The Nature of God, Jesus Christ, and the Holy Spirit

Editors Note: This reflection is taken from a theological paper that was written as partial fulfillment of the requirements to gain standing in the United Church of Christ.  Over the next few weeks I will be posting highlights from that paper.

  1. God

a. God: Creation, Providence, Judgement, and Grace

God is the creator of all and as such everything that is created is inherently good and it reveals the very image and nature of God.  I used to think that things had a definite order to them and that there was absolute right and there was absolute wrong.  The Orthodox theology I learned did not leave any gray area and was a theology of absolutes.  Spiritually I have a different view of things, and as much as I like to put things into little boxes and categories, this is not the case in reality.  Our God does not wish to condemn us but seeks to love us and asks that we love him back.  God desires that we all know the way, and we find that way through his Son.

God is absolute perfection and absolute love and has promised us that we will have eternal life.

I often think that our particular theological position gets in the way of seeing the great mystery of God; we have to have everything figured out.  But I am coming to love the mystery and not needing to know all the answers.  It has been said that “God moves in mysterious ways” and I have been witness to that mystery first hand.  God’s judgment is grace-filled and hopefilled; God offers us forgiveness and redemption, peace and justice, reconciliation and deliverance.

I had this vision of God as this old man with a long white beard sitting on a throne smiting people, but now I know that God’s love is redemptive, and God works to heal us and our relationships through love.  I have often said that the entire message of the Gospel is love, well the whole work of redemption is love, and it is sacrificial and unconditional.

b. Person of Christ: Incarnation, Atonement, Salvation, and Resurrection

“The Word became flesh and dwelt among us” John 1:14. God sent Jesus Christ to take on humanity: sometimes I have a difficult time wrapping my head around this thought.  The one who created all things became a creation!  This is the supreme act of love, the love of God for creation.  God did this to heal the world’s wounds caused by our selfishness our hatred, violence, injustice, and divisiveness.  There is no promise that the world would be freed from suffering or evil but that a new way would be shown to us as a new way of living with God in and through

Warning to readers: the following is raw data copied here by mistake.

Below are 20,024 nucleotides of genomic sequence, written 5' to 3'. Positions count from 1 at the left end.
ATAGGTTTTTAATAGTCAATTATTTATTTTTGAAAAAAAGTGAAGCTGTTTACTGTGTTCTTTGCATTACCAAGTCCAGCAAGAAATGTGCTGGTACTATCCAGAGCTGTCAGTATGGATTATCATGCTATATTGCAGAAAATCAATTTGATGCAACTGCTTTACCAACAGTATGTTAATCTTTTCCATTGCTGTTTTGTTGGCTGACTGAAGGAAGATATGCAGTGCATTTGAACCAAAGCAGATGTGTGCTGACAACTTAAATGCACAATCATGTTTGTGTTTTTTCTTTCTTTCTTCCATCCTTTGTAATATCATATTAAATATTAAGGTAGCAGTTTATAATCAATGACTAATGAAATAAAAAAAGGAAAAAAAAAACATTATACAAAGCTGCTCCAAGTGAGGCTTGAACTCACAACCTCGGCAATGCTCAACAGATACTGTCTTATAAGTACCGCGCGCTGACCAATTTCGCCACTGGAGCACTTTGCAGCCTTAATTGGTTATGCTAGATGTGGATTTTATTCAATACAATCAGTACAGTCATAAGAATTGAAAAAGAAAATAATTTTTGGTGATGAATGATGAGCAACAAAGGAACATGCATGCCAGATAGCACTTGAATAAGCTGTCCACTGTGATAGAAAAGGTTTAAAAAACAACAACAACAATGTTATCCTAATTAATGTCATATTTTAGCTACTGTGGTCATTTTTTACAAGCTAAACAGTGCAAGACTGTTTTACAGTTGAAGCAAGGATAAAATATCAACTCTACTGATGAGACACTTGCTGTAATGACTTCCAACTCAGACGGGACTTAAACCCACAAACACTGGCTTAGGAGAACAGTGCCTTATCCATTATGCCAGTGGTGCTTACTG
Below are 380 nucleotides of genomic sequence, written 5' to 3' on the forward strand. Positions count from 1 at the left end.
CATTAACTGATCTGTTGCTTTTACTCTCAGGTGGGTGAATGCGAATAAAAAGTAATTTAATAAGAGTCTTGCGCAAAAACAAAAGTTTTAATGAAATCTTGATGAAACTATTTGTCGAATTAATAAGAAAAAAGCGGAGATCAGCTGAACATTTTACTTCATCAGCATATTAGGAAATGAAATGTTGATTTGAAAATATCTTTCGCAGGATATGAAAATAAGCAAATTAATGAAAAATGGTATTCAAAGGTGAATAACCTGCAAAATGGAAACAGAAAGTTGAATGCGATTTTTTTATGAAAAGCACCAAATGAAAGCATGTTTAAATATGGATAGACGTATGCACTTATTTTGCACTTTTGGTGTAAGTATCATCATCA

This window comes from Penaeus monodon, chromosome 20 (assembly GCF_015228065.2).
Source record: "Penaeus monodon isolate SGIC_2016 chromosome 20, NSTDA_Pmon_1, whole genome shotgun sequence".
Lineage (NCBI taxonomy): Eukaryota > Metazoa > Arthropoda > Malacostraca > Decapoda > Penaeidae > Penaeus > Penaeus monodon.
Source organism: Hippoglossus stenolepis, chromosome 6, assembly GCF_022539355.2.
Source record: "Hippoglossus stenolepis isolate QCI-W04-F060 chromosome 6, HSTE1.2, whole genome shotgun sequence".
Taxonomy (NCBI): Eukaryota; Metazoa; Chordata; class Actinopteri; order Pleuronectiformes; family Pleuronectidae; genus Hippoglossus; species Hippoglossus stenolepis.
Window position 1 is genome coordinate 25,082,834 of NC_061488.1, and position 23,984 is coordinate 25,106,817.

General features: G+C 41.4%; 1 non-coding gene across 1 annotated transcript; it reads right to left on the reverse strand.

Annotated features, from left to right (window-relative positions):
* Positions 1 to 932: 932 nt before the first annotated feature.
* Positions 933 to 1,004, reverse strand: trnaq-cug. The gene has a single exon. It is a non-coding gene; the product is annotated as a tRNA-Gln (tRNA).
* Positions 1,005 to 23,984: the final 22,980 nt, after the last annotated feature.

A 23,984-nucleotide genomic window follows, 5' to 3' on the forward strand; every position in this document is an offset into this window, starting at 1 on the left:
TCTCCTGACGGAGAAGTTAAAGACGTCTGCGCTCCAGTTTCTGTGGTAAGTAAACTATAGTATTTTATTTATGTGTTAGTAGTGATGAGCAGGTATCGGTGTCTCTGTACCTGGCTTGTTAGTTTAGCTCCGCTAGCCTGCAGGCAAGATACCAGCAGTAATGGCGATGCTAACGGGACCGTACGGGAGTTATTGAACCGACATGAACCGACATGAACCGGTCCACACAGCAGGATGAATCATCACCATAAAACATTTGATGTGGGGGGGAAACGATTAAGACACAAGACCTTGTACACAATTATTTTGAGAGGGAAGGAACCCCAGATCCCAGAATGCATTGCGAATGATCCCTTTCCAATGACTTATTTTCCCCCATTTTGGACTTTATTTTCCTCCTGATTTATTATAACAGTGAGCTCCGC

2. Jesus Christ.

“Christ did not come to condemn the world, but to save it.” Romans 8:1. Jesus came to offer life and to fulfill the promise of God to humanity; this was not a plan to allow evil but a way for an intimate relationship between the creator and creation.  There is a commitment to care and love that comes through the Incarnation of Jesus Christ and a willingness of the creator to enter into our vulnerability and suffering as a way of redemption.

God’s atonement is a way or reordering the chaos as well as suffering and evil. God’s love overpowered evil, death did not win; the stone was rolled away, and after the long dark night morning came and we saw the brilliant light of the resurrection. The death of Jesus gave us a way, a new way for humanity to be reconciled to God and gave us hope of our salvation and redemption.  The atonement provides the path and the example for forgiveness and love through grace.

3. Holy Spirit: Revelation and Scripture

The Scriptures offer us a way to learn about the nature of God and how we follow God and the desires that God has for us in our lives.  Scriptures connect us with our ancestors in faith so we understand their story and how they lived their lives also as examples of God’s grace and love in the world.  I am of the opinion that the Scriptures were written by individuals to promote their own limited understanding of the world around them and their evolving spiritual belief.

However, many of the authors were severely limited by their tribal culture and by their lack of scientific knowledge.  The Holy Spirit helps us to discern in our lives how God speaks to us and works in and through us.  The Scriptures invite us to be part of the story of God’s redemptive love and seen through the lives of the people of history.  But we have to constantly remind ourselves that the Bible was written some 2,000 years ago and has a place in history and we need to understand that history to fully grasp what was going on at the time.  We see God mystery in the Scriptures, and we need to allow room for grace to work in our lives and for revelation to come, through the Holy Spirit, to guide us.

One of the things that drew me to the United Church of Christ was this sense that “God is still speaking.”  My previous theological understanding was that God has said all that he is going to say.  The Scriptures are the final scene in the movie of creation, and that is all.  I do not believe that to be the case; God is still speaking and moving, and we need to be open to the unfolding nature of God and what God has to say to all of us.

I was once asked if the Apostles knew the entire story of what was going to happen.  Did Mary, the Mother of Jesus know what was going to happen?  My answer was it was revealed to them as they grew in their faith and we need to be open to the challenge of Scripture and God’s revelation and we need to accept the invitation to serve God and help to change the world.

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